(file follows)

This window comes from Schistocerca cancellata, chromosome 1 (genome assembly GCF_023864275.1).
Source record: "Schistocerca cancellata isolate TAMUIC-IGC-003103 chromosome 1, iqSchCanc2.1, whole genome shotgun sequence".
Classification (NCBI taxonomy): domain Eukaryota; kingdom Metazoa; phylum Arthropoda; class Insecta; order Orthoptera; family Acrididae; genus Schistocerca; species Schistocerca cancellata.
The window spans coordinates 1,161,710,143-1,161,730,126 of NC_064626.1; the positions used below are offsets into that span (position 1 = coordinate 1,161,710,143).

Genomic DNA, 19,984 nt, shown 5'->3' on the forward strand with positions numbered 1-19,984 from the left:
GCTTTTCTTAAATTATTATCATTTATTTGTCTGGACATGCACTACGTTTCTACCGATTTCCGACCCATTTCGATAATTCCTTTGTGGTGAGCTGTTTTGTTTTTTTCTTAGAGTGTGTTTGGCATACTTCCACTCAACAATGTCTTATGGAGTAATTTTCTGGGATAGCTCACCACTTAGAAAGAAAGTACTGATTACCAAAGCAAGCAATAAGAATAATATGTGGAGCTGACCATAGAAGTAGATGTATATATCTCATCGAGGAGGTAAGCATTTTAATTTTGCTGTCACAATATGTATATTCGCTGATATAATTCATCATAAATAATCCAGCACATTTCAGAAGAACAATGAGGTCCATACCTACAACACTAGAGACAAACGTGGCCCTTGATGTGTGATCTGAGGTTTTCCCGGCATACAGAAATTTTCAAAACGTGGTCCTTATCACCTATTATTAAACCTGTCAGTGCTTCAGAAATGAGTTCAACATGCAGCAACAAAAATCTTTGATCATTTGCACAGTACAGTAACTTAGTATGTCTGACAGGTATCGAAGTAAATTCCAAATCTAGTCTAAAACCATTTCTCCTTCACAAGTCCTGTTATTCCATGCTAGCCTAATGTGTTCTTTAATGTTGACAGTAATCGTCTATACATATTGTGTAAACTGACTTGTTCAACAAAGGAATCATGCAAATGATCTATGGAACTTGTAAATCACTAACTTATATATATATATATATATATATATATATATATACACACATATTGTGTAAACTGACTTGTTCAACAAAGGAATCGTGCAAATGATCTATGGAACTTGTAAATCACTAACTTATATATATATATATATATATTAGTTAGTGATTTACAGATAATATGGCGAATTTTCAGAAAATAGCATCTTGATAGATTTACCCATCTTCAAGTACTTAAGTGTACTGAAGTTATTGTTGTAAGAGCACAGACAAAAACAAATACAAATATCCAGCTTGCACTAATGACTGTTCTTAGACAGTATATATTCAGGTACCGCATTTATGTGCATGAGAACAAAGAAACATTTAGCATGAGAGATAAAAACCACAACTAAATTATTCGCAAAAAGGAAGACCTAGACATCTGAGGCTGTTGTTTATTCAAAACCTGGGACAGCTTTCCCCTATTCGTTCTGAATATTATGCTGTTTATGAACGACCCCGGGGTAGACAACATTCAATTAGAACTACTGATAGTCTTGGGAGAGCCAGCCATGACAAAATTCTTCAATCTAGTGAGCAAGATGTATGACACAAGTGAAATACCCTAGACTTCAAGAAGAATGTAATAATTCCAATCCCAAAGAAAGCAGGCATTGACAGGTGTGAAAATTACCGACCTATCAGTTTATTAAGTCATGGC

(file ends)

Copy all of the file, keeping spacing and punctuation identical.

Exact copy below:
This window comes from Schistocerca cancellata, chromosome 1 (genome assembly GCF_023864275.1).
Source record: "Schistocerca cancellata isolate TAMUIC-IGC-003103 chromosome 1, iqSchCanc2.1, whole genome shotgun sequence".
Classification (NCBI taxonomy): domain Eukaryota; kingdom Metazoa; phylum Arthropoda; class Insecta; order Orthoptera; family Acrididae; genus Schistocerca; species Schistocerca cancellata.
The window spans coordinates 1,161,710,143-1,161,730,126 of NC_064626.1; the positions used below are offsets into that span (position 1 = coordinate 1,161,710,143).

Genomic DNA, 19,984 nt, shown 5'->3' on the forward strand with positions numbered 1-19,984 from the left:
GCTTTTCTTAAATTATTATCATTTATTTGTCTGGACATGCACTACGTTTCTACCGATTTCCGACCCATTTCGATAATTCCTTTGTGGTGAGCTGTTTTGTTTTTTTCTTAGAGTGTGTTTGGCATACTTCCACTCAACAATGTCTTATGGAGTAATTTTCTGGGATAGCTCACCACTTAGAAAGAAAGTACTGATTACCAAAGCAAGCAATAAGAATAATATGTGGAGCTGACCATAGAAGTAGATGTATATATCTCATCGAGGAGGTAAGCATTTTAATTTTGCTGTCACAATATGTATATTCGCTGATATAATTCATCATAAATAATCCAGCACATTTCAGAAGAACAATGAGGTCCATACCTACAACACTAGAGACAAACGTGGCCCTTGATGTGTGATCTGAGGTTTTCCCGGCATACAGAAATTTTCAAAACGTGGTCCTTATCACCTATTATTAAACCTGTCAGTGCTTCAGAAATGAGTTCAACATGCAGCAACAAAAATCTTTGATCATTTGCACAGTACAGTAACTTAGTATGTCTGACAGGTATCGAAGTAAATTCCAAATCTAGTCTAAAACCATTTCTCCTTCACAAGTCCTGTTATTCCATGCTAGCCTAATGTGTTCTTTAATGTTGACAGTAATCGTCTATACATATTGTGTAAACTGACTTGTTCAACAAAGGAATCATGCAAATGATCTATGGAACTTGTAAATCACTAACTTATATATATATATATATATATATATATATATATACACACATATTGTGTAAACTGACTTGTTCAACAAAGGAATCGTGCAAATGATCTATGGAACTTGTAAATCACTAACTTATATATATATATATATATATTAGTTAGTGATTTACAGATAATATGGCGAATTTTCAGAAAATAGCATCTTGATAGATTTACCCATCTTCAAGTACTTAAGTGTACTGAAGTTATTGTTGTAAGAGCACAGACAAAAACAAATACAAATATCCAGCTTGCACTAATGACTGTTCTTAGACAGTATATATTCAGGTACCGCATTTATGTGCATGAGAACAAAGAAACATTTAGCATGAGAGATAAAAACCACAACTAAATTATTCGCAAAAAGGAAGACCTAGACATCTGAGGCTGTTGTTTATTCAAAACCTGGGACAGCTTTCCCCTATTCGTTCTGAATATTATGCTGTTTATGAACGACCCCGGGGTAGACAACATTCAATTAGAACTACTGATAGTCTTGGGAGAGCCAGCCATGACAAAATTCTTCAATCTAGTGAGCAAGATGTATGACACAAGTGAAATACCCTAGACTTCAAGAAGAATGTAATAATTCCAATCCCAAAGAAAGCAGGCATTGACAGGTGTGAAAATTACCGACCTATCAGTTTATTAAGTCATGGC